first night

Death of a Salesman

Ros Bell sees the new talent on display with this year's Fresher's Play 'Death of a Salesman'

Arthur Miller’s classic play ‘Death of a Salesman’ is a tragic look into the world the ordinary man who, despite his desires to succeed and live out the true American dream and for his son to follow in his footsteps, has to face the fact that he was not born for greatness, nor will he ever have greatness thrust upon him. This production nicely captured the essence of the bland and suffocating suburbia which drives the title character to insanity, and included some stellar performances, despite being a little underprepared and maybe a little unfocussed.

As both the director and the lead role (Willy Loman), George Breare had his work cut out and, unfortunately, I don’t feel he managed to capture the essence of either. Both the direction and his acting showed great potential, however the direction lacked a drive behind it, and Breare unfortunately struggled to remember his vast number of lines. I sympathise with him (we’ve all been there with line learning!) however, he continued to beat himself up about it throughout the show and I feel that this detracted from the hard work he’d put in to building his character. The lines would have been forgiven had it not then affected his mind set and altered the way he acted to the end. I feel he perhaps spread himself to thin on this production, leaving the audience with a distinct feeling that the show was underprepared and, therefore, slightly underwhelming.

Generally speaking I could see real potential in most of the actors (aside from a few slipping accents). Special mention should, I feel, go to Adam Simpson who played the role of Biff Loman very well. I would have liked to see a little more variation in the character, but when he took it down a notch, and was quieter but still intense in his emotion there were moments were I really felt moved. Similarly William Hanway (Happy Loman) had lovely moments and was probably the strongest actor. He superbly maintained his character, even when the action was not strictly focussed on him. Finally, I thought Felix Hawlin played Bernard very well. He captured the essence of the nerdy young Bernard, adding flashes of nice comedy, but also managed to play a mature Bernard who I had no difficulty believing was the same character. He aged the character, without losing any of the essence, which was very impressive and enjoyable to watch.

Another criticism is the fact that the cast all spoke very fast, sometims making it difficult to understand what was being said. I’m sure a lot of that was due to first night nerves, however I feel that if more time was taken over delivering the lines and the actors had connected more to what they were saying - rather than just reciting the lines - the audience would be able to engage more in the story. This would also help certain characters to achieve a “status” that they were lacking tonight. The characters of Charley (Nick Vollers) and Howard (Joseph Sherlock) could have done with being bolder in character, they are ‘bosses’ and it would have been nice to see them played with gumption. Similarly Willy (at the beginning) I feel should have more of a presence on stage, which would then contrast nicely with his character at the end who is a broken man. Breare shuffled around a lot, which was a nice mannerism for his character at the end, but at the beginning it just meant that there was no real power behind his character – he was weak from start to finish, which then denies the audience from witnessing that true, heart-breaking meltdown.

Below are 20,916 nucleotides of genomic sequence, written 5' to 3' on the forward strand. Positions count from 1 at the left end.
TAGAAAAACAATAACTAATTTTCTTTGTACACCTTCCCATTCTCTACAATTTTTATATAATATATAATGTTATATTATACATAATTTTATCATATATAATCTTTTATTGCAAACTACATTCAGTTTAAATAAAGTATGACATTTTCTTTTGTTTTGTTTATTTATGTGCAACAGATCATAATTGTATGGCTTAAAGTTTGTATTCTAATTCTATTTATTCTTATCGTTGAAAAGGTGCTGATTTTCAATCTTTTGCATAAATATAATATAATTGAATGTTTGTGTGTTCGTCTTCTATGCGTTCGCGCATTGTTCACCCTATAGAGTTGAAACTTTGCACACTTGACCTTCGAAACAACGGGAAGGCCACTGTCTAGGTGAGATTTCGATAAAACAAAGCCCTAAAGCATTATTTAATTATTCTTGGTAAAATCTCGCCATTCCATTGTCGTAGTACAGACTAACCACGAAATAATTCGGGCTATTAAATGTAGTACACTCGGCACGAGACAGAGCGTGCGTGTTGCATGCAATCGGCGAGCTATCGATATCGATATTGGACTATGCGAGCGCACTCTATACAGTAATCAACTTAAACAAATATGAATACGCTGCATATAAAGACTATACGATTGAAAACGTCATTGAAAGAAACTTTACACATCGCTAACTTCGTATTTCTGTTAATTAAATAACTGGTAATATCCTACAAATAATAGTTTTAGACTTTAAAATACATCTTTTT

The show was played very much on one, slightly melodramatic, level which I feel actually detracted from the emotion, rather than enhancing it. The melodrama stopped the audience from really connecting with the characters, meaning that in the end we cared little for the tragedy that befalls them. I feel this could have been easily rectified with a stronger and, perhaps, more objective direction behind it.

The lighting was designed well (TD/LD – Caleb Bond), working with the set to elegantly re-enforce in the audiences mind the different rooms of the house. However, unfortunately, at the end of the first act this technique was suddenly lost, leaving two characters talking face to face to each other from the bedroom and the kitchen, which we’d previously been led to believe were on different floors. It’s a small detail but more focussed direction could have easily helped to keep up the ‘reality’ that the audience is engaging in. The sound recordings were used cleverly to help convey action that couldn’t occur onstage, however the clips were played suddenly and very loudly, which made them quite jarring to listen to. I’m sure this was more of a first night issue though, and ultimately the sound recordings were nice additions to the show and so praise must be given to Edward Clark (SD) and Tanya Agarwal (SO).

Overall the show was a nice interpretation of a classic play. While a little underprepared and a little destabilised by nerves, it was still enjoyable to watch and is a good launch pad for a fresh and exciting batch of talent into DST.

 

21 November 2014

The views expressed in the reviews and comments on this page are those of the reviewer, and are not representative of the views of DST or Durham University.
Our theatre that speaks for itself

DST is proud to be supported by: PwC